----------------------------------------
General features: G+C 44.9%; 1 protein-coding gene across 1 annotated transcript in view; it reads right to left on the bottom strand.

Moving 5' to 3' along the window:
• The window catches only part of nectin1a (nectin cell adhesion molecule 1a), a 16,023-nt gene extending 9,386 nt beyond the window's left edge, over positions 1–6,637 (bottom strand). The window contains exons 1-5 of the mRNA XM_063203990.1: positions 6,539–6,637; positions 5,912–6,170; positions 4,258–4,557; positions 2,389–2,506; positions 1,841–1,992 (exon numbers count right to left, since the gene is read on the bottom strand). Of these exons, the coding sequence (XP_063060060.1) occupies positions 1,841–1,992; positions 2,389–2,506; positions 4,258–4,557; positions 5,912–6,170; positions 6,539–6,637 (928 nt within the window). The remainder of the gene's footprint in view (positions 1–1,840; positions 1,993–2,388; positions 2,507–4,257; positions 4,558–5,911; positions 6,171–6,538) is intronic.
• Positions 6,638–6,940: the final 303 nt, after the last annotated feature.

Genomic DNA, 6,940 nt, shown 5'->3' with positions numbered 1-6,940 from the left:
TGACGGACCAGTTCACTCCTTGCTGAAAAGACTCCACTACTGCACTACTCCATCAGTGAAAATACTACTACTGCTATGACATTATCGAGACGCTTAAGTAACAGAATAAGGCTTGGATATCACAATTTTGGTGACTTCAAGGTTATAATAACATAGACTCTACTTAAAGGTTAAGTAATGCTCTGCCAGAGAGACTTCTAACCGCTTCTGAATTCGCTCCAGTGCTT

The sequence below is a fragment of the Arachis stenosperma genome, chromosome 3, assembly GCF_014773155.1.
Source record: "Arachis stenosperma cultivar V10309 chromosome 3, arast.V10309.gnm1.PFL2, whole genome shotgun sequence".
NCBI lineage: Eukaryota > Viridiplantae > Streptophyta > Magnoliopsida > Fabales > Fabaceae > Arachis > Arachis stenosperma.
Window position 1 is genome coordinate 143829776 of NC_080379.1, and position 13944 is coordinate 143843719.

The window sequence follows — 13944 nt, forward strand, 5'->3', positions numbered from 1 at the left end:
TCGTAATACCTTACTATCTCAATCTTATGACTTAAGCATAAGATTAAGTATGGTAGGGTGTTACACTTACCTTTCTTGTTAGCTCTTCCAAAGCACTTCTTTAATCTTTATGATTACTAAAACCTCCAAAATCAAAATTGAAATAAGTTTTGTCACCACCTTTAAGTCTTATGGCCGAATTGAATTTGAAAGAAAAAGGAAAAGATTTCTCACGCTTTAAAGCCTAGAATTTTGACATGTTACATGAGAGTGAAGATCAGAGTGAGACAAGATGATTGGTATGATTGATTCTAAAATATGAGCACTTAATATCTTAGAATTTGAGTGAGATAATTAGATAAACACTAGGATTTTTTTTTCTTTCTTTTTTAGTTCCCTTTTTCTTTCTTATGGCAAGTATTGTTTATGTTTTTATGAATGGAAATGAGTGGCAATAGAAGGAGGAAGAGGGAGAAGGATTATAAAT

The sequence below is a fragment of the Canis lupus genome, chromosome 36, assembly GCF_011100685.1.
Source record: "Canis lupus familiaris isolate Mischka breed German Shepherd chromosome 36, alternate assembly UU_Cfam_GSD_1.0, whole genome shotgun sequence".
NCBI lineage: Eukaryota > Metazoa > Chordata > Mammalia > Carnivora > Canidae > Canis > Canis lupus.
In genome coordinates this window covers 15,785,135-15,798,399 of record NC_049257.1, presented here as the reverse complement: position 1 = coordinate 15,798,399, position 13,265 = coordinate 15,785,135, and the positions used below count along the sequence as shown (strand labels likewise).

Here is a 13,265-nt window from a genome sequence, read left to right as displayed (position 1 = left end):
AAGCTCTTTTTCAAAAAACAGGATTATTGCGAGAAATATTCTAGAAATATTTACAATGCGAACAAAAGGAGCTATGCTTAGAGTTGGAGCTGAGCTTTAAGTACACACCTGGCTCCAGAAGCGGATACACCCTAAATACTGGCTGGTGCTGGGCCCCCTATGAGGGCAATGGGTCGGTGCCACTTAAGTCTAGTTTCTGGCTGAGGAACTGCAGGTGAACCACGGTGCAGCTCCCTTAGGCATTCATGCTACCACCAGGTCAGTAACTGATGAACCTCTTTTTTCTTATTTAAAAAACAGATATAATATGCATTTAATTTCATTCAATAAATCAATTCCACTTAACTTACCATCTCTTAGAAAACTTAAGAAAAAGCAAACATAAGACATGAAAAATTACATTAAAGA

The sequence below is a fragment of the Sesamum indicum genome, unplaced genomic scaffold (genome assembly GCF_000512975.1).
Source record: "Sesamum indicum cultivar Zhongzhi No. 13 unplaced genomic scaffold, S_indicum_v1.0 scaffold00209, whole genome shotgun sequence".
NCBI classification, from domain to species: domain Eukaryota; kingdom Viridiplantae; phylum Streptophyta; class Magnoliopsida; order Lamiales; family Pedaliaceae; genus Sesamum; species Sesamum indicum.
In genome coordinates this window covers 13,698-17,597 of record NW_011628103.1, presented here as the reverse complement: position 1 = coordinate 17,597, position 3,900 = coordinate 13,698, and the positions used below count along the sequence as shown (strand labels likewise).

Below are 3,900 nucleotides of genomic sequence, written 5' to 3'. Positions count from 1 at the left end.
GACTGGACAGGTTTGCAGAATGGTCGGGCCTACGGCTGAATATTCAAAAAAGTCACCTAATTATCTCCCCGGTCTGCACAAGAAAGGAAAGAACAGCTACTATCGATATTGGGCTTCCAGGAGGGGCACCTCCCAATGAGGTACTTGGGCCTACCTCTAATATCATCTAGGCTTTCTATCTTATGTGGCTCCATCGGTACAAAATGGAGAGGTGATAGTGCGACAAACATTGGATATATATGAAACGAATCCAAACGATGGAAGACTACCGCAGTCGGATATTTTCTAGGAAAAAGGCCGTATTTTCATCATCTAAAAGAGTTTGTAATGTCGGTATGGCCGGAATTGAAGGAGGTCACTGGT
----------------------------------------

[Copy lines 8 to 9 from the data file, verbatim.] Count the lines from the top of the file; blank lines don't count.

Source record: "Arachis stenosperma cultivar V10309 chromosome 3, arast.V10309.gnm1.PFL2, whole genome shotgun sequence".
NCBI lineage: Eukaryota > Viridiplantae > Streptophyta > Magnoliopsida > Fabales > Fabaceae > Arachis > Arachis stenosperma.